Dave Hooker's post-game audio
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- Report card: Tennessee vs. Northern Illinois
- Defense carries weight again
- Stephens shows teammates he can get it done
- Hamilton suggested change at QB
- Huskies left it all on the field, Kill says
- Adams: QB switch does not change ailing offense
- Watching with Ward: The Game Day blog
Tennessee Stat Book
Northern Illinois Huskies
Tennessee's new gunslinger had an itchy trigger finger.
Making his first career start Saturday against Northern Illinois, quarterback Nick Stephens couldn't wait to take his first snap.
Before the offense took the field for the first time, Stephens had a hard time idling during a media timeout.
So Stephens, the redshirt sophomore who coaches have called a gunslinger because of his tendency to take chances, asked the referee how much time before the ball was ready to be snapped.
"He was rushing the ref," receiver Gerald Jones said, smiling. "Ten second later, he asked him how much time do I have now? He was great. He was ready. He was more pumped up than anyone on offense. You could tell."
Stephens' first start was at least worth waiting for.
It wasn't a record-setting or high-scoring day, but Stephens' performance in a 13-9 victory over Northern Illinois on Saturday was at least encouraging to coaches and teammates heading into next week's game at No. 11 Georgia.
In fact, coach Phillip Fulmer said that Stephens would remain UT's starter ahead of Jonathan Crompton against the Bulldogs.
Receiver Josh Briscoe liked what he saw from Stephens, whose only other game experience came Sept. 13 against UAB.
"Nick came in the game with excitement," Briscoe said. "He was poised and ready to play. He came out and played hard and played fast. He made some nice throws."
Stephens was 10-for-17 for 156 yards and a touchdown. Two of those incomplete passes were dropped, and another two were the result of balls batted down at the line of scrimmage.
Overall, Stephens was fairly pleased with his debut.
"I felt like we moved the ball well at times, but at times I felt like we stopped ourselves," he said.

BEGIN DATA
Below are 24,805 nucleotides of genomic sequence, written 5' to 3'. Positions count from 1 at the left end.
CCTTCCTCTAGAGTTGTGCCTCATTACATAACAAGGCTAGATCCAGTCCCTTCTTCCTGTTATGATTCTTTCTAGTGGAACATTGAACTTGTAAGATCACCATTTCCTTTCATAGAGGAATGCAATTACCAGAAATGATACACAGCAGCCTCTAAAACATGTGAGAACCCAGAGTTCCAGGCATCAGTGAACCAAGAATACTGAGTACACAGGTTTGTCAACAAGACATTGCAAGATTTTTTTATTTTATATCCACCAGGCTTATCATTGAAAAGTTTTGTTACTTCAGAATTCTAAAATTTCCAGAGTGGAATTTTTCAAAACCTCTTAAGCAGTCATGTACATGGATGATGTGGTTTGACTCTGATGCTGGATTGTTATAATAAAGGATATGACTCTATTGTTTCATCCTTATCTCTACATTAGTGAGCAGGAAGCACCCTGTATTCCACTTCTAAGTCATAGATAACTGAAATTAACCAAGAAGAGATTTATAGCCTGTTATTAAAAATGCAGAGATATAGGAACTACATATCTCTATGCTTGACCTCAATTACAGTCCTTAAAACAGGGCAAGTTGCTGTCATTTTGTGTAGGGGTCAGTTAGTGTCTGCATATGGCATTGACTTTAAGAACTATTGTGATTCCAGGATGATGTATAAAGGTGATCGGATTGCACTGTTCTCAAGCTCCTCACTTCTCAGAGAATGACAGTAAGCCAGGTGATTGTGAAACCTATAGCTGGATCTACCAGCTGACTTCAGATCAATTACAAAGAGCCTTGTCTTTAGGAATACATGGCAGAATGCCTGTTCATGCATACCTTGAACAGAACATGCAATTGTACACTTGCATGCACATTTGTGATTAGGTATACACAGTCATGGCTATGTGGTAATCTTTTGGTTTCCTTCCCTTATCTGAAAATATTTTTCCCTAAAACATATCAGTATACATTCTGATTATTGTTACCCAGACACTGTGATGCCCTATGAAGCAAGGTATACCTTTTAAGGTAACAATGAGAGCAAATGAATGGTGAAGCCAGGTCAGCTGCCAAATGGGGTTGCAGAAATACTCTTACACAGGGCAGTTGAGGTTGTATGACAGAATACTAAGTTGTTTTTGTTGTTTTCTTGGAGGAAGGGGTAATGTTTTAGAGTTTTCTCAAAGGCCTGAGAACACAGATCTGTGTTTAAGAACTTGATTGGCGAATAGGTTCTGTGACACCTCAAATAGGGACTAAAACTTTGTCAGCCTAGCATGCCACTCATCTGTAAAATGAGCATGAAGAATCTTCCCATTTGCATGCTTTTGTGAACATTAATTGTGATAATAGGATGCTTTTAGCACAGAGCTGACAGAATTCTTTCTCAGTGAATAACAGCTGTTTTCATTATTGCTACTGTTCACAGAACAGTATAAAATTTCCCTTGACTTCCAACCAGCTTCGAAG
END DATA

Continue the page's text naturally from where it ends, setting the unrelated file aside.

Therein lies the rub for Tennessee's offense.
While it got much improved play from its quarterback this week, the offense still struggled on third downs (3-for-13) and turnovers (two fumbles).
The Vols also struggled to run the ball, with their tailbacks averaging about 3.8 yards per carry, and Stephens was sacked three times.
One of those sacks resulted in a fumble that gave the Huskies the ball at UT's 9.
Briscoe also fumbled on an awkward play in which he trapped the ball between his hands and cornerback Melvin Rice's back.
Those turnovers weren't as baffling to offensive coordinator Dave Clawson as a fumbled exchange near the end zone last week at Auburn or a botched handoff inside the 5 against Florida.
"Obviously we need to take care of the football, but it was a blind shot and those things happen," Clawson said of Stephens' fumble. "The one fumble by Josh Briscoe, I think that play can happen to any player at any level. That was a tough catch behind him and the guy popped it out."
UT couldn't muster much pop in the running game until Arian Foster, who finished with 75 yards on 18 carries, rushed six consecutive times for 40 yards in the fourth quarter.
Montario Hardesty finished with seven carries for 20 yards. Lennon Creer did not carry the ball, even after running backs coach Stan Drayton said he had played mistake-free last week at Auburn and would play more against the Huskies.
Still, Stephens gave the Vols a big-play threat they've lacked all season.
Despite playing in just two games, he has three of UT's four longest pass plays this season.
Two of them came Saturday in the form of a 43-yard completion to Gerald Jones and a 52-yard touchdown to Denarius Moore, the first touchdown for both Moore and Stephens.
"I feel like he stepped in pretty good," said Moore, who led UT's receivers with three catches for 65 yards. "He took control of the huddle. We looked in his eyes in the huddle and could tell he had no fear in him."